Preconceptions about college, like most things, run rampant. News stories, movies, television shows and anecdotal evidence paint a picture of college that distorts the reality of the ebb and flow of semesters.
If you’ve been following this column, you’ll know I’m something of pseudo-expert on higher education. I’ve attended an elite private institution, a community college, a small liberal school and a large research university. With all this experience, I am happy to report the truth about college life.
The first myth I want to tackle is the notion that college students spend most of their time partying. From “Animal House” to “Neighbors 2: Sorority Rising,” pop culture would lead you to believe college is the most expensive party in America. Most media depictions of university life emphasize the Greek system, rife with themed nights, dance parties and boozy bacchanalia. This portrayal is particularly unforgiving of women, who strut around fake college sets as if their sole reason for existence is to satisfy the heterosexual desires of their male peers.
It’s true that there is partying at every college, except for maybe commuter-driven community colleges. But on-campus partying is tiresome, a lot less wild than it seems and only there for a cross-section of students that can afford to pay for Greek fees, alcohol and costume-y clothing. And when women do party, they do it for themselves, not to serve their heterosexual male peers.
The reality is, when college students aren’t working a job or internship, they spend the majority of time in class, reading, studying, writing and generally fulfilling the requirements of demanding classwork. While I’m not anti-party, the idea that it is the only thing young people do on campus is frankly absurd –– especially for women. After all, women tend to do better across the board in higher education. Female students are worth a lot more than their to-be-looked-at-ness.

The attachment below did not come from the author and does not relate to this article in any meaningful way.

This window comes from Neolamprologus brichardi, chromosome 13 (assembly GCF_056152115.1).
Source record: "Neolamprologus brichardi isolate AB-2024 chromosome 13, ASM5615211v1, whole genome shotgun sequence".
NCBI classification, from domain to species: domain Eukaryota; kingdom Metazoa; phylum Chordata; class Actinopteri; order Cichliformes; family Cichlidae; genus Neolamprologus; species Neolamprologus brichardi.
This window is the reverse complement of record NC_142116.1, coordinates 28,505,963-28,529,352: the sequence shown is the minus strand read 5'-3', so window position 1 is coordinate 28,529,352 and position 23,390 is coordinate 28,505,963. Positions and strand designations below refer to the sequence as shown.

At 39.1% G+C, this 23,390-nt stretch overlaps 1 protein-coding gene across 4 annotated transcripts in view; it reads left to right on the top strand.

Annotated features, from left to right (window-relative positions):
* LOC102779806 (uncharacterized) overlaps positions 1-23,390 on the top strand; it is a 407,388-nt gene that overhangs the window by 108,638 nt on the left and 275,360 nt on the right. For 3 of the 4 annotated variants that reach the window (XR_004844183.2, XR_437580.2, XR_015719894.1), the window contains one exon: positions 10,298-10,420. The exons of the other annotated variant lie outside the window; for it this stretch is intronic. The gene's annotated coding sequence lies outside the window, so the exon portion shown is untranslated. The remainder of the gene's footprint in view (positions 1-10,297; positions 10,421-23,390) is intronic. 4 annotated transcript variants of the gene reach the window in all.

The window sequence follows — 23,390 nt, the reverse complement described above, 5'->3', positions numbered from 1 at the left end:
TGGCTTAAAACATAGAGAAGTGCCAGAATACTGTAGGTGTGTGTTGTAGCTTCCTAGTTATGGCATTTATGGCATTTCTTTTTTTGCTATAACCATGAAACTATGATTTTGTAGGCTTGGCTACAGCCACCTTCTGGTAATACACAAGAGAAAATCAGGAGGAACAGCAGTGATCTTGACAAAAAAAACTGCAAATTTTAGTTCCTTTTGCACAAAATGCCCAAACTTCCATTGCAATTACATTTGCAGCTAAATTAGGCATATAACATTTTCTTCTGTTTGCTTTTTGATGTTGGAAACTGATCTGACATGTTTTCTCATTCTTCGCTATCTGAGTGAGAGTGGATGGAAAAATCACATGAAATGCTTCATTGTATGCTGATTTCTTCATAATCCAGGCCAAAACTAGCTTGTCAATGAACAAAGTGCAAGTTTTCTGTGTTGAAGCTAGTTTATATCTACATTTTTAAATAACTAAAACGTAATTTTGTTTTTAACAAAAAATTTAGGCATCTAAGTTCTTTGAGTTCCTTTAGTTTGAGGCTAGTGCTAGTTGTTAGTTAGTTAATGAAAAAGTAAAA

The second academic myth is perhaps more believable. It’s the idea that college rankings actually matter.
The U.S. News & World Report is a widely used resource for prospective college students. It ranks colleges in different categories, but generally Ivy League schools and private schools do the best year after year. These schools are, of course, unattainable for most students because of a variety of financial and logistical reasons.
This myth is particularly damaging for high school students that jockey for the best possible school they can get into, a mistake I’ve made more than once. College rankings can make high school students feel like they need excellent grades, strong extracurriculars and the charitable work of an aristocratic philanthropist just to compete.
These rankings are bad for a number of reasons. First, they don’t actually predict how well you will fit in on campus. Just because you can get into Harvard doesn’t mean Harvard will meet your particular scholastic needs. It may turn out to be the institution that propels you into a lucrative career, or it may saddle you with debt without giving much in return.
Second, what do the rankings even mean? If Princeton is number one and Stanford is number five, does that make Princeton five times better than Stanford? Even more alarming, Northwestern University, which is currently number 12, taught me a lot less (read: nothing) than community college.
U.S. News & World Report relies on retention rates, selectivity, alumni donation levels and a host of other factors that indicate almost nothing about how you, a college student, will learn and grow on campus.
The final myth is that students can figure out what they want to study after they start college. While I’m sure this works for some students, my observational and personal experiences suggest that knowing what you want to study before college is preferable.
Taking an introductory sociology and economics class probably won’t tell you a lot about what upper-division classes will be like, much less what a career as a NPR sociology correspondent or J.P. Morgan accountant will be like. Plus, while the standard two years to declare a major may seem like a lot of time, it flies by quickly. That’s only, on average, 16 classes to decide what major you like the most.
Moreover, the students that come in with a profession in mind often seemed to be the most focused. While their course loads aren’t small, they have goals in mind and pre-professional resources centers to reach out to for advice.
So what’s a confused student to do? Take time off before starting at a four-year university. Try courses at lower-cost community colleges. Work in a field you think you might be interested in. Slowing down the oftentimes automatic high-school-to-college-path will give you time to make an investment in your future that is deliberate and worth your time and money.